Andy and I are getting acquainted with our new city by starting with the most popular tourist destinations first and I HAVE to share them here with you all. This first spot is just a five minute bike ride from our apartment. Conveniently, it’s also right next to another famous destination (Markthal) where you can grab a tasty and quick bite to eat. If you’re planning a trip to Rotterdam, visiting the iconic cube houses (or “Kubuswoningen” as they’re called in Dutch) is an absolute must.
A Brief History of the Houses
WWII destroyed most of Rotterdam’s original buildings in the city center. As the city was rebuilt, it earned itself a reputation for having some of the most unique and modern architecture in the Netherlands. Amsterdam and surrounding cities have quaint old buildings, cobblestone roads, and cozy canals. On the other hand, Rotterdam has a much more modern vibe.
In 1977, an innovative architect by the name of Piet Blom was commissioned to design the now famous Cube Houses. The 39 cube houses all sit at a 45 degree angle. They come together to form what Blom called a “forest” of homes. His idea was that each house would be a “tree” and together they would make a “forest” (village) of “trees” (houses). A road built under the “forest” of houses leads straight into the city center.
Visit the Houses
Though visiting the outside of the houses is free, if you want to tour the inside of one of the homes you’ll pay a small fee. I highly recommend doing this upon visiting. It offers a totally unique perspective on what living inside one of the cubes would actually be like. Aside from the model cube, the houses remain private residences.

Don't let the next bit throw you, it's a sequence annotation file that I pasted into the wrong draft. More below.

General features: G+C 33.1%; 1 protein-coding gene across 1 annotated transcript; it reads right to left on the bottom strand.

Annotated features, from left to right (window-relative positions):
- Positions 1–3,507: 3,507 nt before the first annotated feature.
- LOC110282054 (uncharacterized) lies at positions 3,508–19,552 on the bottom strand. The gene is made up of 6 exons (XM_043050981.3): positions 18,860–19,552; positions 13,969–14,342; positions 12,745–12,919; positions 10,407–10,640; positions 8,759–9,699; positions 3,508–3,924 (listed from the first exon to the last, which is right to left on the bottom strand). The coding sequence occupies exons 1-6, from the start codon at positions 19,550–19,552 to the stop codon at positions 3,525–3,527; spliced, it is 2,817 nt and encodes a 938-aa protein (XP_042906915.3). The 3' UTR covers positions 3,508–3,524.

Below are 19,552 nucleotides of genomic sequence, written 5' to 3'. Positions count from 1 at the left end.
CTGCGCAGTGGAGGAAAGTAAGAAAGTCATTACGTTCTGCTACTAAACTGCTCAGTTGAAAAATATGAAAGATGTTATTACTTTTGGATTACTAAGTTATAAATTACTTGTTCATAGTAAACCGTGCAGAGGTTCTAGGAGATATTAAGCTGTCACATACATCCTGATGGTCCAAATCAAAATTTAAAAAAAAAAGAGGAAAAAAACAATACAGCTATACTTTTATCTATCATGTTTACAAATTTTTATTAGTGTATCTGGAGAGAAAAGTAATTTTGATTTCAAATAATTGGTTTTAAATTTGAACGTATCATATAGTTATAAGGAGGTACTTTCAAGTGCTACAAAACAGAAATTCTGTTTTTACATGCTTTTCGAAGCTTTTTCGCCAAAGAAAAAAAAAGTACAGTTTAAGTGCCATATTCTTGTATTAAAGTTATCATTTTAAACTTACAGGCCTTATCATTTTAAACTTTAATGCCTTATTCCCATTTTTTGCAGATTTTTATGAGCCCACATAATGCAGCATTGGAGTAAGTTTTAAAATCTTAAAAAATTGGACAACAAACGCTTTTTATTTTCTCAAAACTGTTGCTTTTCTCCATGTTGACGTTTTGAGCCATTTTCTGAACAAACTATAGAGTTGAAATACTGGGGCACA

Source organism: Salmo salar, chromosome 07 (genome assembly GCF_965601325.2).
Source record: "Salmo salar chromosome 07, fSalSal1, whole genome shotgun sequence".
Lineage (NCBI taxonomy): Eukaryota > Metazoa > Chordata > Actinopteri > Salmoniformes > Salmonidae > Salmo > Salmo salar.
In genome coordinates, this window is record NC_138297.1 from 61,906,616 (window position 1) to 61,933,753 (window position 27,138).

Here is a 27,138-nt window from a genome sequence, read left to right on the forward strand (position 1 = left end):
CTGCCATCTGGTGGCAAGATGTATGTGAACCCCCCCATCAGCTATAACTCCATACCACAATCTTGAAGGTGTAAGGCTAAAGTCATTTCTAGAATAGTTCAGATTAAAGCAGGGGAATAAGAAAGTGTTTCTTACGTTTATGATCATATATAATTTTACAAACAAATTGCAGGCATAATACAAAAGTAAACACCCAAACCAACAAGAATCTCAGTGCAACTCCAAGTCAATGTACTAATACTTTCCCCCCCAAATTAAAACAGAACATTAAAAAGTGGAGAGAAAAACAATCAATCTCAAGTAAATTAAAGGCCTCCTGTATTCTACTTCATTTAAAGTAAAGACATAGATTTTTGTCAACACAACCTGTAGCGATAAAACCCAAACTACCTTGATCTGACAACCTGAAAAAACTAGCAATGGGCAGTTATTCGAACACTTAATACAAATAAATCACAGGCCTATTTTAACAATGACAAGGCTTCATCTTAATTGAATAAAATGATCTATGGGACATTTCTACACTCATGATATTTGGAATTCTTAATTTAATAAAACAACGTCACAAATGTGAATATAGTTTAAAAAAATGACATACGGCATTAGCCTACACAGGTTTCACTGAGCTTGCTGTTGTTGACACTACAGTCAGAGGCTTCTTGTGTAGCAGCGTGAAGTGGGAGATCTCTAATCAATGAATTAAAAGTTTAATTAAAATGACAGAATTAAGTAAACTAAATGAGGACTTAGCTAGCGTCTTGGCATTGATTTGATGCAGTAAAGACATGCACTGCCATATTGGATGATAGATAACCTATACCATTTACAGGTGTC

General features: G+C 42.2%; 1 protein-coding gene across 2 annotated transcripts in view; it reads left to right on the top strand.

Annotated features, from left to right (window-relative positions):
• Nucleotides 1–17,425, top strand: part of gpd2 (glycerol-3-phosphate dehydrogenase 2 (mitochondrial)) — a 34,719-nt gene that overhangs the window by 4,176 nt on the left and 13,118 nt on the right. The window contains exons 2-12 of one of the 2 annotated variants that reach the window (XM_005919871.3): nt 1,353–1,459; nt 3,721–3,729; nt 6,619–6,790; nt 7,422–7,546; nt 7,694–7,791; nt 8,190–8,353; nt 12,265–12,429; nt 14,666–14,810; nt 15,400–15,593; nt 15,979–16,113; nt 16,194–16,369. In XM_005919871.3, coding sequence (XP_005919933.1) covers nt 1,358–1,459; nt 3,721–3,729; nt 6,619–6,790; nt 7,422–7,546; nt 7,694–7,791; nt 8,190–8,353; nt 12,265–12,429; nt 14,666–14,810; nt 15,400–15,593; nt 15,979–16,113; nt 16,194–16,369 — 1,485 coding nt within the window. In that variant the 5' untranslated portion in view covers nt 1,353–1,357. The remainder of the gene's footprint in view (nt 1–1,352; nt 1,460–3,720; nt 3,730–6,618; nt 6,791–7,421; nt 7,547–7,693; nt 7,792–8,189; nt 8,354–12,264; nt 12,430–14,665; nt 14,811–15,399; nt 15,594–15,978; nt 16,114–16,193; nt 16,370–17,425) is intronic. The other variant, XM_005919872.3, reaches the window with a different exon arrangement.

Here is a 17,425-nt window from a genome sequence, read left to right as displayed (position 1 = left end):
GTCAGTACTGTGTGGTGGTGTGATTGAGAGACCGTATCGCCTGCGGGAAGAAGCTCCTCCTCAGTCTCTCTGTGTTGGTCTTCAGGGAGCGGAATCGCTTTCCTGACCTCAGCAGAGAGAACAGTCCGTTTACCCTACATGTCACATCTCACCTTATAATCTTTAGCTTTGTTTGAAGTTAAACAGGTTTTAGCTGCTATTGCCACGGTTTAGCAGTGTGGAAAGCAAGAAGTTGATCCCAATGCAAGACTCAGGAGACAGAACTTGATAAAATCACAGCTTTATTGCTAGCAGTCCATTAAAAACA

The houses are around 100 square meters each (a little over 1000 square feet). Unfortunately, it is difficult to utilize all of the interior space due to their angular walls. Each house has three floors; a first floor with living room and kitchen, a second floor with two bedrooms and a bathroom, and a third floor flex room. And in traditional Dutch style, there is a narrow and steep staircase separating each floor. Check out some pictures from the inside of the model cube house below.
The houses are wildly creative, and the bright colors coupled with the retro palette used throughout the model adds so much character. Consequently, you can see how they have become one of the most visited tourist spots in Rotterdam. I personally think they are fascinating and feel lucky to have been able to visit and learn about them.
Does architecture interest you? Have you visited the cube houses before? Would you want to?